Councilman Calls for New Canaan To Make Decisions on ‘Under-Utilized’ Town-Owned Buildings

A member of New Canaan’s legislative body is calling for municipal officials to examine whether it’s time to offload town-owned structures that she described as “under-utilized.”

Town Councilman Penny Young said Monday that “it is really time to look a little more in-depth” at “some of these buildings which are under-utilized or which we should be offloading.”

“Other than the swing space for a possible need for the police, what do we do with the Irwin House?” Young said during a regular meeting of the Selectmen’s Advisory Committee on Buildings and Infrastructure, held via videoconference. “Because it’s really not that great a structure. So maybe the recommendation is that after the police have use of it, it’s demolished. So I think we really need to take a good look. What is happening with Vine Cottage?

Town Awaits Bids on Waveny House ADA Project as Major Funding Decision Looms

Municipal officials say they’re eagerly awaiting contractors’ bids this week for a major multi-part project at Waveny House, as the town decides whether and how quickly to redress the historic structure’s noncompliance with ADA standards. Originally believed to be a project of narrow scope costing about $1 million, a multi-year project now expected to cost $2.8 million would include creation of ADA-compliant bathrooms and installation of an elevator so that disabled people could access Waveny’s second floor—where the Parks & Recreation Department is located—as well as required upgrades to a fire escape and entrances to the brick mansion from its west porch and rear balcony.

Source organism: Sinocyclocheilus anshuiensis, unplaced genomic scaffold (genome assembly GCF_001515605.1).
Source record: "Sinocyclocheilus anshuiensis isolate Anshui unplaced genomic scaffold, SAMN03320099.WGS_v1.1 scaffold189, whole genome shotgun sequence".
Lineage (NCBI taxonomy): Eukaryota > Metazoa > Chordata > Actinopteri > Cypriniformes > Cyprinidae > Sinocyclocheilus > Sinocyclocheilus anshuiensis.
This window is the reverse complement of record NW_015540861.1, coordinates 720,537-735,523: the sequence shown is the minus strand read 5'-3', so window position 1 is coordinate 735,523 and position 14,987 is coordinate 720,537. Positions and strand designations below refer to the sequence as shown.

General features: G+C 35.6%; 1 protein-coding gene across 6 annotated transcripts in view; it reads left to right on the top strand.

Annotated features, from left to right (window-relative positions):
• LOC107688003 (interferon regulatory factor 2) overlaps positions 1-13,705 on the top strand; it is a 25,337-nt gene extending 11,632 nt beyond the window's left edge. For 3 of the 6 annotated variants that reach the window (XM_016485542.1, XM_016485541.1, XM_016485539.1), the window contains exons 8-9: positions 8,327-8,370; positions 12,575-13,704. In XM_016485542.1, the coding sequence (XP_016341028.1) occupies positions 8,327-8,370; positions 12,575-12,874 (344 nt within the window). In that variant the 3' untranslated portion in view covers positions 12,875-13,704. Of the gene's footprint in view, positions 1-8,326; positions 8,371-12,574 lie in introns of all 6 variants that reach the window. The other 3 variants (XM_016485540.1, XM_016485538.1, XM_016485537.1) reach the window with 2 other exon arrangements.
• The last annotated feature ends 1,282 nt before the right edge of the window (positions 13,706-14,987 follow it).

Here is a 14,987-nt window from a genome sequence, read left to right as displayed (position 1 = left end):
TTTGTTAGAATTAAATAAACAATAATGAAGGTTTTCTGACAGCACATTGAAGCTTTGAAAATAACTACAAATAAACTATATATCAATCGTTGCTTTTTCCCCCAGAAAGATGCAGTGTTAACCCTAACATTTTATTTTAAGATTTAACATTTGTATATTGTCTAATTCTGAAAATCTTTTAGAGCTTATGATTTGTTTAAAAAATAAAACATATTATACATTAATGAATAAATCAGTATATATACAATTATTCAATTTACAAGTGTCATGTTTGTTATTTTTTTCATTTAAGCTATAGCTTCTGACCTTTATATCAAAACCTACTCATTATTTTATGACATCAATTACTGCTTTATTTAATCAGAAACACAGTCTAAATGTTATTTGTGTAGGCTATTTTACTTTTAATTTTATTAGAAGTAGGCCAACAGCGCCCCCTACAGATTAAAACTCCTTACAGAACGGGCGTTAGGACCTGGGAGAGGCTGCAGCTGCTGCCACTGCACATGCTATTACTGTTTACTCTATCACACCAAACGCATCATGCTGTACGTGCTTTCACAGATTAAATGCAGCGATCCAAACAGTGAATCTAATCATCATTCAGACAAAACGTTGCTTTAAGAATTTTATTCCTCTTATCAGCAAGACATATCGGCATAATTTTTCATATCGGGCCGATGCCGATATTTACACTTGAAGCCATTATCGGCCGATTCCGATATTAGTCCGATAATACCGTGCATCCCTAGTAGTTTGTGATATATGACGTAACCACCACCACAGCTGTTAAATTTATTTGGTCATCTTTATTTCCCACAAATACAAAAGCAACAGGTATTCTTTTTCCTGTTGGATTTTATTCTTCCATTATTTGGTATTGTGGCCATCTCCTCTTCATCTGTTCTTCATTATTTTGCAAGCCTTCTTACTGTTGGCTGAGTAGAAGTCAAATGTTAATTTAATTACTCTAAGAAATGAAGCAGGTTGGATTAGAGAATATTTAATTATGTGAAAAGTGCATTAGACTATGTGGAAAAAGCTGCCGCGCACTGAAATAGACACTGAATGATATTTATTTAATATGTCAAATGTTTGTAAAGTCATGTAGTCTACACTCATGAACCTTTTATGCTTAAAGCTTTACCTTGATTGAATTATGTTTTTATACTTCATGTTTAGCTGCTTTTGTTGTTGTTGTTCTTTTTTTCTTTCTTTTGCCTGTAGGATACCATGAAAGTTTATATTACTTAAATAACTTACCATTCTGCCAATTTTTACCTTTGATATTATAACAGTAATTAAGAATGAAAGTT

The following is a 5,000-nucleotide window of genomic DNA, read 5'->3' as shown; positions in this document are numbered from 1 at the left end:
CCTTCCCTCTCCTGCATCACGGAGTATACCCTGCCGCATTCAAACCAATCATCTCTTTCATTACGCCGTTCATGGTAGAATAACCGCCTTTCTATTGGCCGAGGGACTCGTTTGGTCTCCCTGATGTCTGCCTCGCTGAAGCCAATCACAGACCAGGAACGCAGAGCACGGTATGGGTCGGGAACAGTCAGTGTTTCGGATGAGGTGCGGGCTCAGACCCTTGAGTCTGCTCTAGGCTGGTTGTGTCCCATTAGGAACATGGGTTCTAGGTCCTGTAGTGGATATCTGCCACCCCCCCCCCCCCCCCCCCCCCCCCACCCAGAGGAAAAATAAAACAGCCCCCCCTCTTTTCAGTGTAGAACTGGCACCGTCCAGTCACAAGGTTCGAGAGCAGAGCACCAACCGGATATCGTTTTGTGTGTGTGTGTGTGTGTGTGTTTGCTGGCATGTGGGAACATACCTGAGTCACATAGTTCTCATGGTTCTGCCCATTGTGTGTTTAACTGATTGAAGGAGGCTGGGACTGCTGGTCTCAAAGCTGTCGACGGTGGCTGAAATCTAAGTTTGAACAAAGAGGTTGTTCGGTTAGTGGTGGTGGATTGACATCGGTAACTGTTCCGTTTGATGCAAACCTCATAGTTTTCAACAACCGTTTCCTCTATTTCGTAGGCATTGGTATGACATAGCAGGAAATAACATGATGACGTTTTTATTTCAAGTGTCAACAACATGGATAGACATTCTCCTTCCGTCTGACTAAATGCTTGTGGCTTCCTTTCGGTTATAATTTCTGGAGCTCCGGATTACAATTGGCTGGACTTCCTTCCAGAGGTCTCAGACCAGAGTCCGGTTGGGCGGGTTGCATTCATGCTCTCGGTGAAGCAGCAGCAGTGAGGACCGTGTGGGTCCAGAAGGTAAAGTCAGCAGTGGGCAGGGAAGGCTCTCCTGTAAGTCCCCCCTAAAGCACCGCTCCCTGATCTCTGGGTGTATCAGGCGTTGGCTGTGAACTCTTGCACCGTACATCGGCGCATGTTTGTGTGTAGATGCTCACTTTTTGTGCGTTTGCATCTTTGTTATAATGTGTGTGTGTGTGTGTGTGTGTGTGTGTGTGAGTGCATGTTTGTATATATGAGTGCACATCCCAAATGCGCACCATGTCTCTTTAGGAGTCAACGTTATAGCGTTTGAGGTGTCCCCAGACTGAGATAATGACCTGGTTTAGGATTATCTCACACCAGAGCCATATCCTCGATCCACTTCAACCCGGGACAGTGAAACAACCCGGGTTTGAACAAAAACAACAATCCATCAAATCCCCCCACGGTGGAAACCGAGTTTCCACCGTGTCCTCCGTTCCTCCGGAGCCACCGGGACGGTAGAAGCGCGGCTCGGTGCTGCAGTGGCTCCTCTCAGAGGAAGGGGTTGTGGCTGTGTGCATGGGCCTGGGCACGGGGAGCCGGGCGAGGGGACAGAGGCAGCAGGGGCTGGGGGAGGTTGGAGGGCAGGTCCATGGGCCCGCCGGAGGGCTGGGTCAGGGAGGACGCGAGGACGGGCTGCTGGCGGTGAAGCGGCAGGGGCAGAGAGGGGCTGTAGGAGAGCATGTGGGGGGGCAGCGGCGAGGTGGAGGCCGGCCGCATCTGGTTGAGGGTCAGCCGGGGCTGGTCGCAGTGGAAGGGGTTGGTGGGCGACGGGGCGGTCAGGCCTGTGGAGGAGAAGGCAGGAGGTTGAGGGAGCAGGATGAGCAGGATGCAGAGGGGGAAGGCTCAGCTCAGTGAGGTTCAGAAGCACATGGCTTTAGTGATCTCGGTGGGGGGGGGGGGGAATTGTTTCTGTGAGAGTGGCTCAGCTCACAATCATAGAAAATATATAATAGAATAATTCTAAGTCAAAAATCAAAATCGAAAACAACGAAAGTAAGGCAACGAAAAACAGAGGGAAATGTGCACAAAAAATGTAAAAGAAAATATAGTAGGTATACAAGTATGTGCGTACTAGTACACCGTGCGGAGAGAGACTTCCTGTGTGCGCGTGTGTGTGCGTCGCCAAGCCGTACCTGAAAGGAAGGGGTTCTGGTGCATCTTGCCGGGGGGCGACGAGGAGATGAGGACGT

While some municipal leaders have said they support the project, including First Selectman Kevin Moynihan, others—including some members of New Canaan’s legislative body—have voiced concerns about spending the money while much of the large structure itself still has no clearly defined long-term use or identified revenue stream beyond the roughly $100,000 to $140,000 generated annually through renting it out for events such as weddings. “We have got to make some decisions about this project, because if we have no project, we probably don’t have a Waveny House,” Moynihan said Monday during a meeting of the Selectmen’s Committee on Facilities and Infrastructure, held via videoconference. 

The Board of Finance and Town Council are expected to vote next month on whether to authorize the funds (the issuance of bonds to pay for the project, and attendant public hearings, would still need to follow). Bid packages expected to arrive Thursday could make a major difference in the town’s decision, officials say, especially given the prospect of cost-savings with contractors finding less work now amid the COVID-19 public health emergency. “The numbers will help us decide,” Moynihan said.